new DynamicStep<int, int>(ActionName.Add, 3),
                new DynamicStep<int, int>(ActionName.Dynamic, 2, "(2 * r + 1)/p"), // <-- simulate loading for a datasource

            var ctx = new DynamicFlowContext
                Steps = steps

            var result = await context.CallSubOrchestratorAsync<DynamicResult<double>>("DynamicOrchestrator", ctx);
            return result.Result;

The next adjustment will be to the sub orchestrator that does all the work:

        public static async Task<DynamicResult<double>> RunInnerOrchestrator(
            [OrchestrationTrigger] IDurableOrchestrationContext ctx)
            var input = ctx.GetInput<DynamicFlowContext>();
            double state = 0;

            foreach (var step in input.Steps)
                // state = await ctx.CallActivityAsync<int>(step.Action, (state, (step.param, step.Fn)));
                state = await ctx.CallActivityAsync<double>(step.Action, new DynamicParam
                    Accumulator = state,
                    Parameter = step.param,
                    Fn = step.Fn,

            return new DynamicResult<double>
                Result = state

Now, the keen eyed among you might have noticed that we added a new parameter type. This was required to reduce the arity of the functions so that we have a common structure for both coded and dynamic actions. Here is the type, noticed fancy:

        public class DynamicParam
            public double Accumulator { get; set; }
            public int Parameter { get; set; }
            public string Fn { get; set; }

And now for the “magic” part, the dynamic function, let’s see it first, and discuss it after:

        public static async Task<double> DynamicCalculate([ActivityTrigger] DynamicParam param, ILogger log)
            var func = new Engine()
                .Execute($"function dyn(r, p){{ return {param.Fn} }}").GetValue("dyn");

            var invoked = func.Invoke(param.Accumulator, param.Parameter);

            double.TryParse(invoked.ToString(), out var result);
            return result;

So, let’s break this down. The func is how we register the js function definition. Think of it on how you test something in the browser console, the engine instance being the console process. Once we define the function, we call it with the Invoke ( parameters ) part. And after that … well, we cast the result. I think there may be a better way of doing this. As I said, I just discovered this, but this works fine for our purpose here.

Now, I sense a question… why did I define the function and let the user give a simple expression? This decision is based on this “calculator” example, and it kind of made sense to do it like this, since the fictional users are not developers, but more like finance people, and giving them the option to use an excel-like formula seemed to be more appropriate, of course, you could let the user define the whole function if you want.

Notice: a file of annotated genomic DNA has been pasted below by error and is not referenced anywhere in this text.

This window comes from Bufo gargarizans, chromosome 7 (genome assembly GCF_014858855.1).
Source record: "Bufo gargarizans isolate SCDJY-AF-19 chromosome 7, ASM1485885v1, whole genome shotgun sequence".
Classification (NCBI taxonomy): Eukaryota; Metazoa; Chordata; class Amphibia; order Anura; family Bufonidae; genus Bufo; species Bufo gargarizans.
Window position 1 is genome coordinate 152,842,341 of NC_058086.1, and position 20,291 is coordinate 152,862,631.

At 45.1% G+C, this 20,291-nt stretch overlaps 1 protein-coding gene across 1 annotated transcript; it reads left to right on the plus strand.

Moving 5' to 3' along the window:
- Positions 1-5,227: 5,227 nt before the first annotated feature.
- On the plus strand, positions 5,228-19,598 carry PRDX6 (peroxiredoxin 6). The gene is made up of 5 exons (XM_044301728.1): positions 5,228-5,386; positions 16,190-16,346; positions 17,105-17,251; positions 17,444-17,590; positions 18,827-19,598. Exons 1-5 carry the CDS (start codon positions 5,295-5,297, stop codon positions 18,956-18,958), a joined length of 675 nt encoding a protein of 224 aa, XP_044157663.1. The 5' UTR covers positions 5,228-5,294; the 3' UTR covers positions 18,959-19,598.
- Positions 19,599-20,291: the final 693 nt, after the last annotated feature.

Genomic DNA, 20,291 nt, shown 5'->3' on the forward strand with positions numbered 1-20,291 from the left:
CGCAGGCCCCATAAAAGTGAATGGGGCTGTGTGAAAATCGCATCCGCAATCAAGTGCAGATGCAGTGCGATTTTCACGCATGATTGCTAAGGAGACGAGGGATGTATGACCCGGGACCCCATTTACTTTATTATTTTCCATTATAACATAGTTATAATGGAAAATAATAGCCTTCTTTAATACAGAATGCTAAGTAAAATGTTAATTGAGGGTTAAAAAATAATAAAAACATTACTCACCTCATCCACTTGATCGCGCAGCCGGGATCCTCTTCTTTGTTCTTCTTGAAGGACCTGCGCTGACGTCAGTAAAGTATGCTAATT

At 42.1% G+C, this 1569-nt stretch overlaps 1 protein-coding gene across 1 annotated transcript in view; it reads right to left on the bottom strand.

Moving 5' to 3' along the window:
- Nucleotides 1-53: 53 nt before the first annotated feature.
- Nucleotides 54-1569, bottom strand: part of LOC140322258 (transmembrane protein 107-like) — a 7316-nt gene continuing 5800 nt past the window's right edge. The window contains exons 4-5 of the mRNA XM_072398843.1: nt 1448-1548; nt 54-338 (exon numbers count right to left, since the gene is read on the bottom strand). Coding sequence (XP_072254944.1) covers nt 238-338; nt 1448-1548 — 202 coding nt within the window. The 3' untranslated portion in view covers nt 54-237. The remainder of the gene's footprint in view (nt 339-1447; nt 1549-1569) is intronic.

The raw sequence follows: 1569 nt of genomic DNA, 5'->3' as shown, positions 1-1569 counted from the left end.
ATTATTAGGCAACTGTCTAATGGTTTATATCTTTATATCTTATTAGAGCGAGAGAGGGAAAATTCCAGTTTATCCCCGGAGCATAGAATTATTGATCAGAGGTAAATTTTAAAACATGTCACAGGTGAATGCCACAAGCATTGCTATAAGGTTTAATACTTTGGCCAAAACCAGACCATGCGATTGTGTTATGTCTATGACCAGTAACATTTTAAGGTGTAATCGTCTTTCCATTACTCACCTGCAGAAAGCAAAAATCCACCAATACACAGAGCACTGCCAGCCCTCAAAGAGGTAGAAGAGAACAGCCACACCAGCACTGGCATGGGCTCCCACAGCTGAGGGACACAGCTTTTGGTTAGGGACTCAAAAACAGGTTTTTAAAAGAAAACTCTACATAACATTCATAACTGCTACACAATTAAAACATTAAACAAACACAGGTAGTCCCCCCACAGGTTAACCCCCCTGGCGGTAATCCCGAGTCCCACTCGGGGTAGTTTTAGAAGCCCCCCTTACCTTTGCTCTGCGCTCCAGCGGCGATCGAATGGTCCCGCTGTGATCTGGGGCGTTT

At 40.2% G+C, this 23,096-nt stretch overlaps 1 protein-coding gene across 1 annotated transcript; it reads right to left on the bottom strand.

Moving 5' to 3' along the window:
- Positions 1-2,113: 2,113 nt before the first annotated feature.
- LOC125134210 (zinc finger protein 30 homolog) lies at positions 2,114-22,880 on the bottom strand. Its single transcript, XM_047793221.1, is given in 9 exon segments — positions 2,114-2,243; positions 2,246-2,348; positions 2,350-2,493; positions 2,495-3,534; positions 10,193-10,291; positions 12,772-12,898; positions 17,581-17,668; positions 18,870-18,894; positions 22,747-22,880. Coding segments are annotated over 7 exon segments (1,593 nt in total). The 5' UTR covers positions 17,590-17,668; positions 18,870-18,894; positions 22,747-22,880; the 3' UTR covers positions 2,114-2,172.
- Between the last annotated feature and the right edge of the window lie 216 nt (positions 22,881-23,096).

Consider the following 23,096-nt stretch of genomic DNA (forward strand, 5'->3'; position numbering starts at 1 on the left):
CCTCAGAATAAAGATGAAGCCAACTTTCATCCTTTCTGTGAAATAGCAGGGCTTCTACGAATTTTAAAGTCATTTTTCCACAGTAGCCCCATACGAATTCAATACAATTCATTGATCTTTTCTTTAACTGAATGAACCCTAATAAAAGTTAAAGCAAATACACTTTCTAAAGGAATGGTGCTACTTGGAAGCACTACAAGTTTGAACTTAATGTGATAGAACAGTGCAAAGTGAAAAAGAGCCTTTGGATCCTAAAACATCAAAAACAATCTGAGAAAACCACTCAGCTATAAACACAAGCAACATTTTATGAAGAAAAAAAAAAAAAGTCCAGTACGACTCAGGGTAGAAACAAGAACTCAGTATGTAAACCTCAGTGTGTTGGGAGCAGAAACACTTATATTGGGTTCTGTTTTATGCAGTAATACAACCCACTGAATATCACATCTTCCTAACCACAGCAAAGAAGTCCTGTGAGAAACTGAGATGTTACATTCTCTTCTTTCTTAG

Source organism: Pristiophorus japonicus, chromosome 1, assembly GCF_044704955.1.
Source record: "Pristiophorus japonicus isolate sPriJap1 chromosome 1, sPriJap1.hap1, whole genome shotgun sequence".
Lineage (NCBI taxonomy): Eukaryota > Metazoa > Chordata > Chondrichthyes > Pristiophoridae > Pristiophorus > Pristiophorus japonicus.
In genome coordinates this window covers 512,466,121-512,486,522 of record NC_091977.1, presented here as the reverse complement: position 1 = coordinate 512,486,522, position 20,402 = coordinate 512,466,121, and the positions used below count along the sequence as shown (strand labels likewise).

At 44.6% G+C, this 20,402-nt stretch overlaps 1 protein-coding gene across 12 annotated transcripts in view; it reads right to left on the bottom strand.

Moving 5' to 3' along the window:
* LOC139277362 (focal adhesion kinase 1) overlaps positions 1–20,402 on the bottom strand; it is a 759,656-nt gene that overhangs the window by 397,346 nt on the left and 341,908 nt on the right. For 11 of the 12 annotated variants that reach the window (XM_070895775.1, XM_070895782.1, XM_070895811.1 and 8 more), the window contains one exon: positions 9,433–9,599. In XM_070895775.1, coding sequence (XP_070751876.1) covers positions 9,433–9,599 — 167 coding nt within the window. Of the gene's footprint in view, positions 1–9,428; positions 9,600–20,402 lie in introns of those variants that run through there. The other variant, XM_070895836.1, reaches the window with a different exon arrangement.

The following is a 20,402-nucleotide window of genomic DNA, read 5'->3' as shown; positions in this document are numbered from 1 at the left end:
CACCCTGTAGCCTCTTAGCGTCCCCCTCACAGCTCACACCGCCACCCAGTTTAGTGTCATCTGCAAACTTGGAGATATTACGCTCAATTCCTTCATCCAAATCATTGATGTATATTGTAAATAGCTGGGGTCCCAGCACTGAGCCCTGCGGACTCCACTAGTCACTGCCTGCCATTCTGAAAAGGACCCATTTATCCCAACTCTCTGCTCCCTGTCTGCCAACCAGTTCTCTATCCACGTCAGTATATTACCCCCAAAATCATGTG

So yeah, now you have it, your very own “Low-code” workflow. Amazing right ? Did I add to the no code low code craziness, don’t know. So, is this production ready ? No… Is this an idea worth looking into ? Maybe. There are endless business requirements and ways to fulfill them, and this might be the seed, inception of one of those ways.

Now, in reality, we are building a very crude version of Logic Apps / Power Apps, if you think about it, and you might wonder, why bother ? And it is a good question, sometimes you don’t need to build something like this, and you could get away with other existing products, but sometimes you need some custom behavior, that would be way more complicated to build with existing products, so, as always, it depends.

Now, I plan on doing a one more post in this series, but I can’t make any promise on when it will land, but it will be about integrating branching logic in our dynamic “low-code” platform. Right now I haven’t thought about how to do it, but I imagine it would be quite the feature 🙂

If you want to look at the code here is the link to a the gist.

If you want to be notified when the next post will go live … you know what to do.

Success! You're on the list.

3 thoughts on “Build dynamic workflows with azure durable functions (Low-Code style) – Part 2”

Leave a Reply

Fill in your details below or click an icon to log in: Logo

You are commenting using your account. Log Out /  Change )

Twitter picture

You are commenting using your Twitter account. Log Out /  Change )

Facebook photo

You are commenting using your Facebook account. Log Out /  Change )

Connecting to %s